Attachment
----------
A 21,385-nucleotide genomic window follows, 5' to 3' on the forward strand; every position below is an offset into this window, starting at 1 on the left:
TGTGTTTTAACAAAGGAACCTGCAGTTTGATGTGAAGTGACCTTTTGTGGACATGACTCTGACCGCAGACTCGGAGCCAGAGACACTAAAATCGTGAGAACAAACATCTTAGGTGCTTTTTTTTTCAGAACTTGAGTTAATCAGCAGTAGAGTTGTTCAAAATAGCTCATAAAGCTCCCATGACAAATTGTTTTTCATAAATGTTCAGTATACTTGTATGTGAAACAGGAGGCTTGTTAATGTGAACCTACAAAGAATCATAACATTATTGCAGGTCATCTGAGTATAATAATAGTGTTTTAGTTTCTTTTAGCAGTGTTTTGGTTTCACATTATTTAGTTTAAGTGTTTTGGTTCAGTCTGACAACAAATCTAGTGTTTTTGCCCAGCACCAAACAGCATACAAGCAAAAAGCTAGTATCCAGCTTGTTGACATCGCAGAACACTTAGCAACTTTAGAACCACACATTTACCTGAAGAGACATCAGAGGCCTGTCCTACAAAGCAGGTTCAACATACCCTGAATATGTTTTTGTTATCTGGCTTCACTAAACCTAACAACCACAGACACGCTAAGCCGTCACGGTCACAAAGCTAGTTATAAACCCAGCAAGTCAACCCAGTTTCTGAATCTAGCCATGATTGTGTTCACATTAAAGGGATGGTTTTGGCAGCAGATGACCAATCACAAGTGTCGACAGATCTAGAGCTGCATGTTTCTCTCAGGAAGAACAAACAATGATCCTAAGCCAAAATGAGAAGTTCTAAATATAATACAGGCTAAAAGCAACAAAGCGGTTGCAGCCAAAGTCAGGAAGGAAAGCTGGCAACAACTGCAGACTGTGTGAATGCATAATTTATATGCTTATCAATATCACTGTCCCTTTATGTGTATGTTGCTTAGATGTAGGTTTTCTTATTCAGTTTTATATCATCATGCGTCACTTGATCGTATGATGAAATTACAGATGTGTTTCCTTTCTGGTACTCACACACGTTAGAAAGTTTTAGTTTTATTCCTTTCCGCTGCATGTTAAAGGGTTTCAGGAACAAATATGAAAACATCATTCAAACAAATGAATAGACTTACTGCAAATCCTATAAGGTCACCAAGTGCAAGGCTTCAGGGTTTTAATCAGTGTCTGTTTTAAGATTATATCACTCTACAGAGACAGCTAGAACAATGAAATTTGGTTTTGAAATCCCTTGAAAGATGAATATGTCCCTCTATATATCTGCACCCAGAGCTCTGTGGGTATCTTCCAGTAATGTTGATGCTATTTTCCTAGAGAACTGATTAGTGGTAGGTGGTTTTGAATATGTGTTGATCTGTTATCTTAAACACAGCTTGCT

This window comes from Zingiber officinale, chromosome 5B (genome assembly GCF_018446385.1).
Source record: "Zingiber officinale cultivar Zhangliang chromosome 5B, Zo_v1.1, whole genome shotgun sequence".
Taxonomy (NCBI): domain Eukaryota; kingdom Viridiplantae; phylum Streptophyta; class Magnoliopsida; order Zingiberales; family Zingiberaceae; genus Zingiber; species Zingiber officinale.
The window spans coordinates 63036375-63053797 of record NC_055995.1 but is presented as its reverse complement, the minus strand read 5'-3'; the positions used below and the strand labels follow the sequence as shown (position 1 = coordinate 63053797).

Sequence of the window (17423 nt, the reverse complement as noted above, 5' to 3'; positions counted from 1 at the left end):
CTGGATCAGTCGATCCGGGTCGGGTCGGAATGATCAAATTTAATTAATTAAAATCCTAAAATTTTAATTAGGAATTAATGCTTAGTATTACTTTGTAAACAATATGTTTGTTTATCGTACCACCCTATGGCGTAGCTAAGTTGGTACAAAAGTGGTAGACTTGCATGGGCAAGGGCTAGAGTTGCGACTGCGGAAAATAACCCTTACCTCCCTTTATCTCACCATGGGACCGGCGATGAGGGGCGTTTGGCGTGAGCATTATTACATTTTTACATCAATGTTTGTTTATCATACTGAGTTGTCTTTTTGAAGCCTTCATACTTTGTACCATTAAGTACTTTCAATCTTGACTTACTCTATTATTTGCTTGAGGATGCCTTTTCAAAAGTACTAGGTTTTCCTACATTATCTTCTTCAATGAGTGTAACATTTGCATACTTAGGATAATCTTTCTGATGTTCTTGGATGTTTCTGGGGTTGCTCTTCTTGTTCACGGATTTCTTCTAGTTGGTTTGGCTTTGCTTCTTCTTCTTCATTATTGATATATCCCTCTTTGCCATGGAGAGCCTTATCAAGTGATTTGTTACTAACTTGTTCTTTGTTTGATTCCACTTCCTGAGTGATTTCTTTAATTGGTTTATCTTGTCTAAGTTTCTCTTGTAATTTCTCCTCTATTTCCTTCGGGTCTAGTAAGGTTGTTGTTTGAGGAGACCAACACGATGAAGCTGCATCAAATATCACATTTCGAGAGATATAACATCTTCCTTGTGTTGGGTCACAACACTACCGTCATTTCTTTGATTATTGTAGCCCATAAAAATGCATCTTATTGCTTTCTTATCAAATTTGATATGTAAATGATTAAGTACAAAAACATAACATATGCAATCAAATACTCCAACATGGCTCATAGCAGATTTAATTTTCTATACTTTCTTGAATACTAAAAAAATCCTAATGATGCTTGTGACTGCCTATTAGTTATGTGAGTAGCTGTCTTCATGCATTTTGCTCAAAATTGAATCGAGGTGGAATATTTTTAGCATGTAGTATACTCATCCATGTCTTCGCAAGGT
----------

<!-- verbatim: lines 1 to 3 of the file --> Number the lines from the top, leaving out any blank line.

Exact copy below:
A 21,385-nucleotide genomic window follows, 5' to 3' on the forward strand; every position below is an offset into this window, starting at 1 on the left:
TGTGTTTTAACAAAGGAACCTGCAGTTTGATGTGAAGTGACCTTTTGTGGACATGACTCTGACCGCAGACTCGGAGCCAGAGACACTAAAATCGTGAGAACAAACATCTTAGGTGCTTTTTTTTTCAGAACTTGAGTTAATCAGCAGTAGAGTTGTTCAAAATAGCTCATAAAGCTCCCATGACAAATTGTTTTTCATAAATGTTCAGTATACTTGTATGTGAAACAGGAGGCTTGTTAATGTGAACCTACAAAGAATCATAACATTATTGCAGGTCATCTGAGTATAATAATAGTGTTTTAGTTTCTTTTAGCAGTGTTTTGGTTTCACATTATTTAGTTTAAGTGTTTTGGTTCAGTCTGACAACAAATCTAGTGTTTTTGCCCAGCACCAAACAGCATACAAGCAAAAAGCTAGTATCCAGCTTGTTGACATCGCAGAACACTTAGCAACTTTAGAACCACACATTTACCTGAAGAGACATCAGAGGCCTGTCCTACAAAGCAGGTTCAACATACCCTGAATATGTTTTTGTTATCTGGCTTCACTAAACCTAACAACCACAGACACGCTAAGCCGTCACGGTCACAAAGCTAGTTATAAACCCAGCAAGTCAACCCAGTTTCTGAATCTAGCCATGATTGTGTTCACATTAAAGGGATGGTTTTGGCAGCAGATGACCAATCACAAGTGTCGACAGATCTAGAGCTGCATGTTTCTCTCAGGAAGAACAAACAATGATCCTAAGCCAAAATGAGAAGTTCTAAATATAATACAGGCTAAAAGCAACAAAGCGGTTGCAGCCAAAGTCAGGAAGGAAAGCTGGCAACAACTGCAGACTGTGTGAATGCATAATTTATATGCTTATCAATATCACTGTCCCTTTATGTGTATGTTGCTTAGATGTAGGTTTTCTTATTCAGTTTTATATCATCATGCGTCACTTGATCGTATGATGAAATTACAGATGTGTTTCCTTTCTGGTACTCACACACGTTAGAAAGTTTTAGTTTTATTCCTTTCCGCTGCATGTTAAAGGGTTTCAGGAACAAATATGAAAACATCATTCAAACAAATGAATAGACTTACTGCAAATCCTATAAGGTCACCAAGTGCAAGGCTTCAGGGTTTTAATCAGTGTCTGTTTTAAGATTATATCACTCTACAGAGACAGCTAGAACAATGAAATTTGGTTTTGAAATCCCTTGAAAGATGAATATGTCCCTCTATATATCTGCACCCAGAGCTCTGTGGGTATCTTCCAGTAATGTTGATGCTATTTTCCTAGAGAACTGATTAGTGGTAGGTGGTTTTGAATATGTGTTGATCTGTTATCTTAAACACAGCTTGCT

This window comes from Zingiber officinale, chromosome 5B (genome assembly GCF_018446385.1).